Kathleen Sanderson wrote:My grandmother had a Damson on her old place on the Oregon Coast and the fruit were my favorite of all her plums (she had several).  They are a bit small, but delicious.



Awesome Kathleen!

I've heard they have a good tangy favor, was that true for the ones you ate?

I've also heard they are famous for preserves. Did anyone ever make any good jam or other preserves from them?



They were tangy, but not excessively so (I like tangy -- one of the reasons I don't care much for the Japanese-type plums sold in the grocery stores is because they are too sweet and lack the tangy flavor).  Grandma used to make a lot of plum jam with them.  

Kathleen
 
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Kathleen Sanderson wrote:They were tangy, but not excessively so (I like tangy -- one of the reasons I don't care much for the Japanese-type plums sold in the grocery stores is because they are too sweet and lack the tangy flavor).



I love tangy too, that's good to here. I find the ones in the store lacking the tanginess a lot of the time too.

Grandma used to make a lot of plum jam with them.  



That sounds delicious!
 
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I just noticed the comments above about green gage seedlings staying true to type, which I didn't know about before. That was good timing, because although the tree in our orchard is done for the season there were still a handful of stones on the ground beneath it from the ones the birds ate. So, I went out and grabbed them so I can stratify and plant over the winter.
 
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Phil Stevens wrote:I just noticed the comments above about green gage seedlings staying true to type, which I didn't know about before. That was good timing, because although the tree in our orchard is done for the season there were still a handful of stones on the ground beneath it from the ones the birds ate. So, I went out and grabbed them so I can stratify and plant over the winter.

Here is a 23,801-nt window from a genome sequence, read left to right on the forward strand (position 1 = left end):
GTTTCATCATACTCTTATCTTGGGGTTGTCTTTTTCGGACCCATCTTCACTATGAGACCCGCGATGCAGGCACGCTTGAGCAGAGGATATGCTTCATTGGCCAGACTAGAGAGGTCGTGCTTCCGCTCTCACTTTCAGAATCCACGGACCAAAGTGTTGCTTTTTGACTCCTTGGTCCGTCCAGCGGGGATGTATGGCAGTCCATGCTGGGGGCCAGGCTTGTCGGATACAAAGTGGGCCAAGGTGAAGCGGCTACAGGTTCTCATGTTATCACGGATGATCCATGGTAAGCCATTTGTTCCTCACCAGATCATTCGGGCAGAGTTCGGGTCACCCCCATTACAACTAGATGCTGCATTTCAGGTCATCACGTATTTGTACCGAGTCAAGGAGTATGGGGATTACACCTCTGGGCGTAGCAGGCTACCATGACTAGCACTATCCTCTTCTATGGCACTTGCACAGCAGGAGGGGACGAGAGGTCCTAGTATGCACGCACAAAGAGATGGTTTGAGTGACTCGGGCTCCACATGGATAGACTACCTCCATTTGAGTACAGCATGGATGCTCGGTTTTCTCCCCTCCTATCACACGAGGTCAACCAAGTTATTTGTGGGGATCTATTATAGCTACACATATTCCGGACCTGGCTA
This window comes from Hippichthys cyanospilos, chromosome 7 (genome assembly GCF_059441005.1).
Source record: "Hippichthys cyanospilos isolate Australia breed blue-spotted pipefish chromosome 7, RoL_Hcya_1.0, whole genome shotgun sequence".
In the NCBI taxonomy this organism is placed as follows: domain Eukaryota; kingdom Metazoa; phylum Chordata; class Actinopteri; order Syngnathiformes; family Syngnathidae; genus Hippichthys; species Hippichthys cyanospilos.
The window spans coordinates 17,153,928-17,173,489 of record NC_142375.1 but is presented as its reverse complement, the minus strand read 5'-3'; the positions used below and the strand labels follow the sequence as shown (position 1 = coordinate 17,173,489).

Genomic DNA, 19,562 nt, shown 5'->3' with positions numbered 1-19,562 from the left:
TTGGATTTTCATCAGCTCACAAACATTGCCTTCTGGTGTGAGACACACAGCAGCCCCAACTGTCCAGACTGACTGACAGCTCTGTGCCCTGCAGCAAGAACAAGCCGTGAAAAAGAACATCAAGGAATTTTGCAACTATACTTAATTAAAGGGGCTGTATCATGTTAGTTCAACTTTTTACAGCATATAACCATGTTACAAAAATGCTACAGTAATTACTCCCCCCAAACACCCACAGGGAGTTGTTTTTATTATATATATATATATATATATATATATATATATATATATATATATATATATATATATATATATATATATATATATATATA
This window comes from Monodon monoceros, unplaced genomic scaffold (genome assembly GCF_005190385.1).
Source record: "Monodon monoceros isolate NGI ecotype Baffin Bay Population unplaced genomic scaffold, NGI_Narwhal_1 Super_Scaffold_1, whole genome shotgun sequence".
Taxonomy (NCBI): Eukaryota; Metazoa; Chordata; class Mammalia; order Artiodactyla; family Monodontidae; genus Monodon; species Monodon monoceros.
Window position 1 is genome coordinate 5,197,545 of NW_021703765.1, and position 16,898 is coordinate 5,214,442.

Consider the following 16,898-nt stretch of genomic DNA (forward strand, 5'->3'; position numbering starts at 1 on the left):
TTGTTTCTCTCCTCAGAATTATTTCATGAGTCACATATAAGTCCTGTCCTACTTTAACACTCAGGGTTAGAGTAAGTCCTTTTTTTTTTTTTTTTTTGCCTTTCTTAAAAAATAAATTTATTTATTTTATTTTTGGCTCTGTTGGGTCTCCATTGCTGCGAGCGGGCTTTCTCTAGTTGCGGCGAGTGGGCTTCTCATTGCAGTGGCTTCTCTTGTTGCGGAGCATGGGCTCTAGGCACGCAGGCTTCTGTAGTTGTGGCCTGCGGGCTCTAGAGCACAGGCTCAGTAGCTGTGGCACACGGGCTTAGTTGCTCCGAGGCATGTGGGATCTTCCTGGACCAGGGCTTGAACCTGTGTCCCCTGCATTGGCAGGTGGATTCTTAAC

That's awesome Phil, sounds like a great idea!

How would you describe the Green Gage taste? Do you grow any other varieties that you like?
 
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Hi Steve. We just got our first few GG plums this summer and they are strikingly different from all the other plums I've ever tried. They're amazingly sweet. Some people around here call them the "lollies of the fruit world" and I'd say that's a good description. Not very acid but still tasty.

The other plums we're growing include a seedling that came up under a Black Doris that succumbed to bacterial blast. It's quite different from the parent but it's a great tree to have, as it ripens way ahead of everything else in the orchard (late November/early December) and has big, juicy, mildly acid plums. It's also really healthy and unaffected by all the things that hammer plum trees in our area. It has deep purple foliage which is nice to look at and helps conceal the fruit a bit (we still have to throw a net over it as they start to ripen).

Then there's a Japanese variety that I grew from a cutting (not sure of the name) which has a somewhat problematic whippy growth habit but with big, super tasty, tangy fruit that come ripe around New Year's That tree always has trouble with the leaf roller aphid but they don't seem to hurt it much. It also gets lots of bladder plum. The long branches are a liability when they get laden with fruit and we get windstorms.

Next are the green and yellow gages, which are still getting established so not much production there yet. These seem to be healthy and trouble-free trees so far. No real sign of aphid, blight or bladder. I think these are the only European varieties we have at the moment.